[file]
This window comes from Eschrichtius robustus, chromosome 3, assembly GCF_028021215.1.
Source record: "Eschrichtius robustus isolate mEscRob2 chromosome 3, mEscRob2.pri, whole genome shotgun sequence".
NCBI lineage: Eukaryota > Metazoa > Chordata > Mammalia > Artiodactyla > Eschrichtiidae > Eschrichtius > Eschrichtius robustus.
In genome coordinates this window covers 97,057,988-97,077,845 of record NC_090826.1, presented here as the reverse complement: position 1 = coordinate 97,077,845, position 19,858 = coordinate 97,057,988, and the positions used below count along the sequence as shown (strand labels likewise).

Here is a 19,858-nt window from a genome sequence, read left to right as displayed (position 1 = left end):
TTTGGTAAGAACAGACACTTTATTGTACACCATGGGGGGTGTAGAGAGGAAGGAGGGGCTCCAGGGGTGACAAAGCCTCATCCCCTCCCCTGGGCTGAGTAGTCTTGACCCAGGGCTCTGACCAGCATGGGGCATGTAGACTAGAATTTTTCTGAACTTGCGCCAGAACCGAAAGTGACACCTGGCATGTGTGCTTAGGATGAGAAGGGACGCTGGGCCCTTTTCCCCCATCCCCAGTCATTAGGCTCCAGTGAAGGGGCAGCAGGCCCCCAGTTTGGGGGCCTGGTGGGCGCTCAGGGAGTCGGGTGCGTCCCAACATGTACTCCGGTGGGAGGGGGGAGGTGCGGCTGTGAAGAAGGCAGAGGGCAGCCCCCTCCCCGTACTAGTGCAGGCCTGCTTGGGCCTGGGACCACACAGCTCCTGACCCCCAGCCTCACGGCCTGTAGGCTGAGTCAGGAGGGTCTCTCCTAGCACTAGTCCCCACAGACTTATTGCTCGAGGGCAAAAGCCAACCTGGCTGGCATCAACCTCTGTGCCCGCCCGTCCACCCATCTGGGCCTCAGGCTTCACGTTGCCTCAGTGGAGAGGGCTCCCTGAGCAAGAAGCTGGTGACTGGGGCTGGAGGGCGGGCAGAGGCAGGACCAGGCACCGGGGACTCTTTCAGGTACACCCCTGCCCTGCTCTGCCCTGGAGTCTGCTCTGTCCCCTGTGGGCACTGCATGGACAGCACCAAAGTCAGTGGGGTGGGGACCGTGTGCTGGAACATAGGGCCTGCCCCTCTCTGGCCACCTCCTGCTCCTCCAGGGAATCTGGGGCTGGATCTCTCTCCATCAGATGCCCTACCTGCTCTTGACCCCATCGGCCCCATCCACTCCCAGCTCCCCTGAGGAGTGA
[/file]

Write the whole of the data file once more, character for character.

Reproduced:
This window comes from Eschrichtius robustus, chromosome 3, assembly GCF_028021215.1.
Source record: "Eschrichtius robustus isolate mEscRob2 chromosome 3, mEscRob2.pri, whole genome shotgun sequence".
NCBI lineage: Eukaryota > Metazoa > Chordata > Mammalia > Artiodactyla > Eschrichtiidae > Eschrichtius > Eschrichtius robustus.
In genome coordinates this window covers 97,057,988-97,077,845 of record NC_090826.1, presented here as the reverse complement: position 1 = coordinate 97,077,845, position 19,858 = coordinate 97,057,988, and the positions used below count along the sequence as shown (strand labels likewise).

Here is a 19,858-nt window from a genome sequence, read left to right as displayed (position 1 = left end):
TTTGGTAAGAACAGACACTTTATTGTACACCATGGGGGGTGTAGAGAGGAAGGAGGGGCTCCAGGGGTGACAAAGCCTCATCCCCTCCCCTGGGCTGAGTAGTCTTGACCCAGGGCTCTGACCAGCATGGGGCATGTAGACTAGAATTTTTCTGAACTTGCGCCAGAACCGAAAGTGACACCTGGCATGTGTGCTTAGGATGAGAAGGGACGCTGGGCCCTTTTCCCCCATCCCCAGTCATTAGGCTCCAGTGAAGGGGCAGCAGGCCCCCAGTTTGGGGGCCTGGTGGGCGCTCAGGGAGTCGGGTGCGTCCCAACATGTACTCCGGTGGGAGGGGGGAGGTGCGGCTGTGAAGAAGGCAGAGGGCAGCCCCCTCCCCGTACTAGTGCAGGCCTGCTTGGGCCTGGGACCACACAGCTCCTGACCCCCAGCCTCACGGCCTGTAGGCTGAGTCAGGAGGGTCTCTCCTAGCACTAGTCCCCACAGACTTATTGCTCGAGGGCAAAAGCCAACCTGGCTGGCATCAACCTCTGTGCCCGCCCGTCCACCCATCTGGGCCTCAGGCTTCACGTTGCCTCAGTGGAGAGGGCTCCCTGAGCAAGAAGCTGGTGACTGGGGCTGGAGGGCGGGCAGAGGCAGGACCAGGCACCGGGGACTCTTTCAGGTACACCCCTGCCCTGCTCTGCCCTGGAGTCTGCTCTGTCCCCTGTGGGCACTGCATGGACAGCACCAAAGTCAGTGGGGTGGGGACCGTGTGCTGGAACATAGGGCCTGCCCCTCTCTGGCCACCTCCTGCTCCTCCAGGGAATCTGGGGCTGGATCTCTCTCCATCAGATGCCCTACCTGCTCTTGACCCCATCGGCCCCATCCACTCCCAGCTCCCCTGAGGAGTGA